No fruit or flowers yet but lots of leaves. The new growth are purplish in colour.
Not sure if I have ever written about this plant. I bought it last year as a “ready to fruit” bonsai miracle fruit plant. Perhaps it was roots or grafted, I’m not sure. I bought it on eBay so who knows 😉
Anyway, it has literally done NOTHING in the six months I’ve had it. I followed the instructions and left it in its pot until some visible growth was seen. I saw none. In fact, it lost a few leaves.
So I decided to finally repot it as one tiny root was poking out of the bottom and as the instructions stated, when this happens I can repot. I left it a bit longer as it looked the same for at least two months. Not getting longer or noticeably growing.
So within a week of repotting, I definitely see new leaves growing!
Finally some noticeable action!
Yep, that’s it. Tiny reddish new leaves in the center of the leaf axial. Perhaps it’s just the time of year for new growth or maybe it was fresh soil and a new pot. What ever it is, I’m very happy!
These are acid loving plants so I added some organic soil acidifier. I believe it is just some sort of a slow release copper mixture.
I decided to harvest all my Fava beans as the plants were getting unruly. When I pulled them out of the soil, I found all these bumps on the roots. “Ugh” I thought. What kinda disease is this? Root knot? Fungus? Bacterial?
So I placed it in the trash pile and considered keeping some of the healthier greens to mix back into the soil as I heard that beans are “nitrogen fixing”. Hmmm, what does this mean anyway? So I googled fava beans nitrogen fixing and found this site about nitrogen fixing nodules
I was so happy to discover those bumpy roots are supposed to be there and those were actually the functional part of the nitrogen fixation. So glad I didn’t read about it after I threw them out.
Here’s are my nodules, fava beans and shells. Harvest is kinda small but It’s is only from a six pack of plants. And it appears I harvested some a little early as the size of beans vary quite a lot. The shells were so thick and healthy. Seems like suck a waste to throw them out so I mixed it back into the soil too.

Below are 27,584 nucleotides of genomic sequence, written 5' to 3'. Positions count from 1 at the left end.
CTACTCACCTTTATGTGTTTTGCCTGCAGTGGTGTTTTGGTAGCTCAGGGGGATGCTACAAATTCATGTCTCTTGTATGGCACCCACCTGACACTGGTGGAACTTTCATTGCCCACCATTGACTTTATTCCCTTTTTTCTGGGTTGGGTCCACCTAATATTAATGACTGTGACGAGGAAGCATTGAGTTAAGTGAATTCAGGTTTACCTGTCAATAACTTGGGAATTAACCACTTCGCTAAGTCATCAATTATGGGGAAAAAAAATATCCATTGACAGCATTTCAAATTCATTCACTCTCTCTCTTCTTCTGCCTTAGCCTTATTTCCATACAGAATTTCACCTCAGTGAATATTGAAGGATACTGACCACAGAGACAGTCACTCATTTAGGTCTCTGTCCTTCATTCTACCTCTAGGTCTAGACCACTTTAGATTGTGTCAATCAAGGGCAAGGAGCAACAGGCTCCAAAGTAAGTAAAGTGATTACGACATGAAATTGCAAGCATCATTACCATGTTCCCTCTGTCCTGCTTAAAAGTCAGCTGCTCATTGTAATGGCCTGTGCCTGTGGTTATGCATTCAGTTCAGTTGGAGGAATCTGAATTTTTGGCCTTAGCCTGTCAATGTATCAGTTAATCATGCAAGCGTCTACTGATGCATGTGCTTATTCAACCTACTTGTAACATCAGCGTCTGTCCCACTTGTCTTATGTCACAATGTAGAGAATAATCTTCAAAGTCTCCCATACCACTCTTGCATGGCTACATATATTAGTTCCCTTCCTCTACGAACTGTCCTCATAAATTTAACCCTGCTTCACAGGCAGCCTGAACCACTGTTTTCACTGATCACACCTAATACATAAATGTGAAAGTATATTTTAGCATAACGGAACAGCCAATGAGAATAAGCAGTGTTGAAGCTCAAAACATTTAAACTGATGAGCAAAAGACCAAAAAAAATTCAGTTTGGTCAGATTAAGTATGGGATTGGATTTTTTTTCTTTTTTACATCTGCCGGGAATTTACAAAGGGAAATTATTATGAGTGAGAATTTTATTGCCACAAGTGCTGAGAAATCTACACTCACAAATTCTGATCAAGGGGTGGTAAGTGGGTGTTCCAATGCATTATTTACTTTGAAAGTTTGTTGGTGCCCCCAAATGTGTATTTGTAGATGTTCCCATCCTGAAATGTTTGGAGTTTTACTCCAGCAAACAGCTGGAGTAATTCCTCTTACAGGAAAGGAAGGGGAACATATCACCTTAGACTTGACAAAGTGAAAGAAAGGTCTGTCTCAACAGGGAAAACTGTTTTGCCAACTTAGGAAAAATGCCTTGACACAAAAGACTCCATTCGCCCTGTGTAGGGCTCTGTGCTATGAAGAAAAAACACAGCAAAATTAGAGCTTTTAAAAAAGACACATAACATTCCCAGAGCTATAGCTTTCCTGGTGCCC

Growing these in a long wooden box. Pleasantly surprised to find this giant hiding.
But unfortunately, the recent April showers must’ve knocked off my last Tango mandarin. These have been growing forever. I feel like it has taken at least six months to get the this size. Bummer I found him on the floor.
The other tiny mandarins also dropped off the tree recently.
On my walk to class, I always check out the local gardens in the Clairemont neighborhood as the weather is slightly different there than coastal SD even though it’s only 5 miles from the coast. There are more canyons and cliffs here and there and on a hilly area between two detached houses, I saw some leafy plants which I recognize to be artichokes. I wonder if they were wild ones or ones that were planted by one of the adjacent house but I have heard of wild artichokes growing in So Cal.
Anyway, earlier this week, I noticed that flower buds were popping up on these “wild” chokes so when I got home, I checked on my little babies, i wasn’t expecting much as overall, my plants haven’t been that healthy. But lo and behold, here are my own homegrown little chokes peeping out!
I bought these artichoke plants in a tiny six pack probably last year some time and have had a lot of issues with the leaves dying on me. The plant will look really healthy but then yellow spots appear on the leaves and they eventually die.
So out of the six little plants, three are doing really well, and two have little artichoke flowers developing. Hopefully, after I harvest the center choke, other ones will start growing from the side.